A mathematical view towards improving undergraduate student performance and mitigating dropout risks
Articles
Hong Zhang
Changzhou Institute of Technology
https://orcid.org/0000-0002-1975-3649
Wilson Osafo Apeanti
University of Education, Winneba
https://orcid.org/0000-0001-9264-5006
Saviour Worlanyo Akuamoah
Ho Technical University
https://orcid.org/0000-0002-3734-8874
David Yaro
Jiangsu University
https://orcid.org/0000-0002-6382-9727
Paul Georgescu
Technical University of Iaşi
https://orcid.org/0000-0002-7302-2070
Published 2021-09-01
https://doi.org/10.15388/namc.2021.26.24120
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Keywords

locus of control
self-efficacy
social influence
threshold parameters
dropout
stability
bifurcation

How to Cite

Zhang H., Apeanti W. O., Akuamoah S. W., Yaro D. and Georgescu P. (2021) “A mathematical view towards improving undergraduate student performance and mitigating dropout risks”, Nonlinear Analysis: Modelling and Control, 26(5), pp. 842-860. doi: 10.15388/namc.2021.26.24120.

Abstract

In this paper, we assess the relevance of social and cognitive factors such as self-efficacy, locus of control and exposure to negative social influence in relation to undergraduate student dropout. To this purpose, we analyze a compartmental model involving a system of nonlinear ODEs, which is loosely based upon the SIR model of mathematical epidemiology and describes the academic performance of the student population. We examine threshold values that govern the stability of the equilibria and can be viewed as target values to be reached in order to alleviate undergraduate students dropout. A backward bifurcation is observed to occur, analytically and numerically, provided that certain conditions are satisfied.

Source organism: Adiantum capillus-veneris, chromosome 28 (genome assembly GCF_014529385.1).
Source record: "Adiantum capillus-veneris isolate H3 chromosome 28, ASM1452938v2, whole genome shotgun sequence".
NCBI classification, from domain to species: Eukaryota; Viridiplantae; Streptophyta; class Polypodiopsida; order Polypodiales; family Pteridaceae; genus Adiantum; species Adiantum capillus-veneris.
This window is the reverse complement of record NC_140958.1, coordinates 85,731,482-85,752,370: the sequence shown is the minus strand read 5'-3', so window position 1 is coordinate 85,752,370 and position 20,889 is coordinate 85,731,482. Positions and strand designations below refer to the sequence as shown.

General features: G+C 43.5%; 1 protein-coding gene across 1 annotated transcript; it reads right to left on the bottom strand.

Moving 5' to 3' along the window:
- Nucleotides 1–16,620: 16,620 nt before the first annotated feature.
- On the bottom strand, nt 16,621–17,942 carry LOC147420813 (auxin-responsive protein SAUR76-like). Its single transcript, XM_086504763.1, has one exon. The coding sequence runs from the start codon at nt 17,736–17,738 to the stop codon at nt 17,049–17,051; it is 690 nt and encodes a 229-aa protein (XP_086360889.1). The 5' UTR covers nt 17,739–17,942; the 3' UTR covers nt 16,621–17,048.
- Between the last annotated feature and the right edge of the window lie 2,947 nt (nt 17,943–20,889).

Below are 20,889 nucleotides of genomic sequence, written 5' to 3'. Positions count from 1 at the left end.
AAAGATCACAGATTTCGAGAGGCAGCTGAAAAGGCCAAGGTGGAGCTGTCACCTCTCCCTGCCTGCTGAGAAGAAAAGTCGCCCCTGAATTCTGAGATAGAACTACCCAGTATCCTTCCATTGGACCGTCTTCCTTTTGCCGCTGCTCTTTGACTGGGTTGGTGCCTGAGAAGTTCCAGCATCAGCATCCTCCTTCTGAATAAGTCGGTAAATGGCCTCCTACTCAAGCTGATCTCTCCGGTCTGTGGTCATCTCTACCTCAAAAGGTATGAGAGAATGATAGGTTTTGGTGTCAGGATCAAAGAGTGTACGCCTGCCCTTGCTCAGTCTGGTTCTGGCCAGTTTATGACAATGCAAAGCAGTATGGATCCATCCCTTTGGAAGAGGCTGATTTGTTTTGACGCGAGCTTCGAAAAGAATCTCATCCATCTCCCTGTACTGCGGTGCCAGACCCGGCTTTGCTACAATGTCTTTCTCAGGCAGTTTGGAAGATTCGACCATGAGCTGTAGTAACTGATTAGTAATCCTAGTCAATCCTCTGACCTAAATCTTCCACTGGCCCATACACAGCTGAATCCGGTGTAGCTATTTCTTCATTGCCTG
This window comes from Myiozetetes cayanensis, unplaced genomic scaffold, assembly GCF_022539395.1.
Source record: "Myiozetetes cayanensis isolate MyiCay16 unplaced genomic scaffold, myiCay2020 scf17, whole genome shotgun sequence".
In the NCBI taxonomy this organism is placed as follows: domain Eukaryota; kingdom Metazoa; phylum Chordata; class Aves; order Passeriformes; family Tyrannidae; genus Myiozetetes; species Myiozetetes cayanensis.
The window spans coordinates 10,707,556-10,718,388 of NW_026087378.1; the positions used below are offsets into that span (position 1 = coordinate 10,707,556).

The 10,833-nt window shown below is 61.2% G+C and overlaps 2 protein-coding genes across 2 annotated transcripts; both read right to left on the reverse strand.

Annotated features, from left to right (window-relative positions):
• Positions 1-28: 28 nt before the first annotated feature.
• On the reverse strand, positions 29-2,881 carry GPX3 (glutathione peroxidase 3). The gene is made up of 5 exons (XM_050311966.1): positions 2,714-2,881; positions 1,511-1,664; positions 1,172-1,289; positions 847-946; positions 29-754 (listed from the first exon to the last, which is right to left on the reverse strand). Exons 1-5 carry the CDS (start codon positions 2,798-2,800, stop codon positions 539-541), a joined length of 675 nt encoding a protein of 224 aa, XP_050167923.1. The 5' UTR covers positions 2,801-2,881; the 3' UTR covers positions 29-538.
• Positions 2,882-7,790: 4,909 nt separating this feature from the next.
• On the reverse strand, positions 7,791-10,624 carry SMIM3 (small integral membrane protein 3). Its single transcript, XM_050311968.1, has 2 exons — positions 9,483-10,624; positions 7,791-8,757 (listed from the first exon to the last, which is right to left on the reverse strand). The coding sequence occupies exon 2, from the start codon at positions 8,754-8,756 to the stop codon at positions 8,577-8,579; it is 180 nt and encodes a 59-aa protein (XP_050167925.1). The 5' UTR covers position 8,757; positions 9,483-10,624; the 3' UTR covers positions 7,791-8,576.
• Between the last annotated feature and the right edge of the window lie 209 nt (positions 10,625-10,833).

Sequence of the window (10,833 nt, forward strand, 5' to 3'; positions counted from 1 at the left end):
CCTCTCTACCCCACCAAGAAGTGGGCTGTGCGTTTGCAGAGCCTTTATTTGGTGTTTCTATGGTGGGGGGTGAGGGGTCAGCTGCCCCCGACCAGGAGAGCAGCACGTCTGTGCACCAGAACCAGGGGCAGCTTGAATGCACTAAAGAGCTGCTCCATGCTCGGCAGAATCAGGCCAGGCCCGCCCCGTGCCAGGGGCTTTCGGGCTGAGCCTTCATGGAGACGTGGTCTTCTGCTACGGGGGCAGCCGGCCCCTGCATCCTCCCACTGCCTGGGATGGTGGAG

A sensitivity analysis is then performed to find how the threshold values respond to changes in the parameters, a procedure for estimating these parameters being also proposed. Concrete values are then computed using survey data from a Ghanaian university. The impact of parameter variation upon the dynamics of the system, particularly on certain population sizes and on threshold values, is also numerically illustrated. Our findings are then interpreted from a social cognitive perspective, realistic policy changes being proposed along with appropriate teaching and coaching strategies.

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